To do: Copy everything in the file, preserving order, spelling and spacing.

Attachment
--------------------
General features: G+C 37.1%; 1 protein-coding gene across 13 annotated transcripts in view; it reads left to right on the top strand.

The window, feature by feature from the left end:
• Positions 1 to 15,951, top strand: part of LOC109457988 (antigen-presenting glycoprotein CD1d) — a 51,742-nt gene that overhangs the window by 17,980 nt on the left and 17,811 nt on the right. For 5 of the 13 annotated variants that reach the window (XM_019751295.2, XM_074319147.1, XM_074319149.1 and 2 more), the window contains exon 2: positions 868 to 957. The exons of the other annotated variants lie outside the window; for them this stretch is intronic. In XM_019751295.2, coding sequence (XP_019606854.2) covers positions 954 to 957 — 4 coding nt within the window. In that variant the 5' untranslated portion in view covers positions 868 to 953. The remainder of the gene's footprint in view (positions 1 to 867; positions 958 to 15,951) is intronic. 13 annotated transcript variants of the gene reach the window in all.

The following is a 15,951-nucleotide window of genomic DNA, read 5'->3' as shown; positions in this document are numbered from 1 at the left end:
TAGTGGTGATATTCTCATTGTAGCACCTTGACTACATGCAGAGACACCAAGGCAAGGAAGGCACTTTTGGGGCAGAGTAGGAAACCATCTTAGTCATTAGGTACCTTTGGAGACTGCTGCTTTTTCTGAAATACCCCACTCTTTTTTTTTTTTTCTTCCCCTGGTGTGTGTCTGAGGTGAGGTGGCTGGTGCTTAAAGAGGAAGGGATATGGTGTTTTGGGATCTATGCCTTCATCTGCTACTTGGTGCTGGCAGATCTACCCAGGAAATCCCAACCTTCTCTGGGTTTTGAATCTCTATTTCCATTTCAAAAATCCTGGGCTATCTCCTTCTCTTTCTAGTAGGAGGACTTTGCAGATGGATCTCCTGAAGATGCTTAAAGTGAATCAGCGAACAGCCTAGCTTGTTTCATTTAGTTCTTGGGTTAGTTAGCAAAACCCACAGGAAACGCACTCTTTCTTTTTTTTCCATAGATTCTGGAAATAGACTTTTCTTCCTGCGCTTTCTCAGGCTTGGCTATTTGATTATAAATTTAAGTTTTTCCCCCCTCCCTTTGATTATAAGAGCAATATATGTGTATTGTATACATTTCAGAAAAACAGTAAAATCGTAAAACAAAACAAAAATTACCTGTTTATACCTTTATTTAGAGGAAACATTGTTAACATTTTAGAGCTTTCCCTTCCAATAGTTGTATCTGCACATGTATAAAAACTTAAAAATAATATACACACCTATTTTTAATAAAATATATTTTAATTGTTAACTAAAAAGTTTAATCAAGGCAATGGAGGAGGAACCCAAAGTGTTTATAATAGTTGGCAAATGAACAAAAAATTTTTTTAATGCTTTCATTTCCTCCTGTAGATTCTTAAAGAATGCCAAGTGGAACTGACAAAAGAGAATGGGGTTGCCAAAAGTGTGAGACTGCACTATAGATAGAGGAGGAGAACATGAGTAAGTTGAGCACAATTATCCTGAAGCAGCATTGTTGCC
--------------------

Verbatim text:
General features: G+C 37.1%; 1 protein-coding gene across 13 annotated transcripts in view; it reads left to right on the top strand.

The window, feature by feature from the left end:
• Positions 1 to 15,951, top strand: part of LOC109457988 (antigen-presenting glycoprotein CD1d) — a 51,742-nt gene that overhangs the window by 17,980 nt on the left and 17,811 nt on the right. For 5 of the 13 annotated variants that reach the window (XM_019751295.2, XM_074319147.1, XM_074319149.1 and 2 more), the window contains exon 2: positions 868 to 957. The exons of the other annotated variants lie outside the window; for them this stretch is intronic. In XM_019751295.2, coding sequence (XP_019606854.2) covers positions 954 to 957 — 4 coding nt within the window. In that variant the 5' untranslated portion in view covers positions 868 to 953. The remainder of the gene's footprint in view (positions 1 to 867; positions 958 to 15,951) is intronic. 13 annotated transcript variants of the gene reach the window in all.

The following is a 15,951-nucleotide window of genomic DNA, read 5'->3' as shown; positions in this document are numbered from 1 at the left end:
TAGTGGTGATATTCTCATTGTAGCACCTTGACTACATGCAGAGACACCAAGGCAAGGAAGGCACTTTTGGGGCAGAGTAGGAAACCATCTTAGTCATTAGGTACCTTTGGAGACTGCTGCTTTTTCTGAAATACCCCACTCTTTTTTTTTTTTTCTTCCCCTGGTGTGTGTCTGAGGTGAGGTGGCTGGTGCTTAAAGAGGAAGGGATATGGTGTTTTGGGATCTATGCCTTCATCTGCTACTTGGTGCTGGCAGATCTACCCAGGAAATCCCAACCTTCTCTGGGTTTTGAATCTCTATTTCCATTTCAAAAATCCTGGGCTATCTCCTTCTCTTTCTAGTAGGAGGACTTTGCAGATGGATCTCCTGAAGATGCTTAAAGTGAATCAGCGAACAGCCTAGCTTGTTTCATTTAGTTCTTGGGTTAGTTAGCAAAACCCACAGGAAACGCACTCTTTCTTTTTTTTCCATAGATTCTGGAAATAGACTTTTCTTCCTGCGCTTTCTCAGGCTTGGCTATTTGATTATAAATTTAAGTTTTTCCCCCCTCCCTTTGATTATAAGAGCAATATATGTGTATTGTATACATTTCAGAAAAACAGTAAAATCGTAAAACAAAACAAAAATTACCTGTTTATACCTTTATTTAGAGGAAACATTGTTAACATTTTAGAGCTTTCCCTTCCAATAGTTGTATCTGCACATGTATAAAAACTTAAAAATAATATACACACCTATTTTTAATAAAATATATTTTAATTGTTAACTAAAAAGTTTAATCAAGGCAATGGAGGAGGAACCCAAAGTGTTTATAATAGTTGGCAAATGAACAAAAAATTTTTTTAATGCTTTCATTTCCTCCTGTAGATTCTTAAAGAATGCCAAGTGGAACTGACAAAAGAGAATGGGGTTGCCAAAAGTGTGAGACTGCACTATAGATAGAGGAGGAGAACATGAGTAAGTTGAGCACAATTATCCTGAAGCAGCATTGTTGCC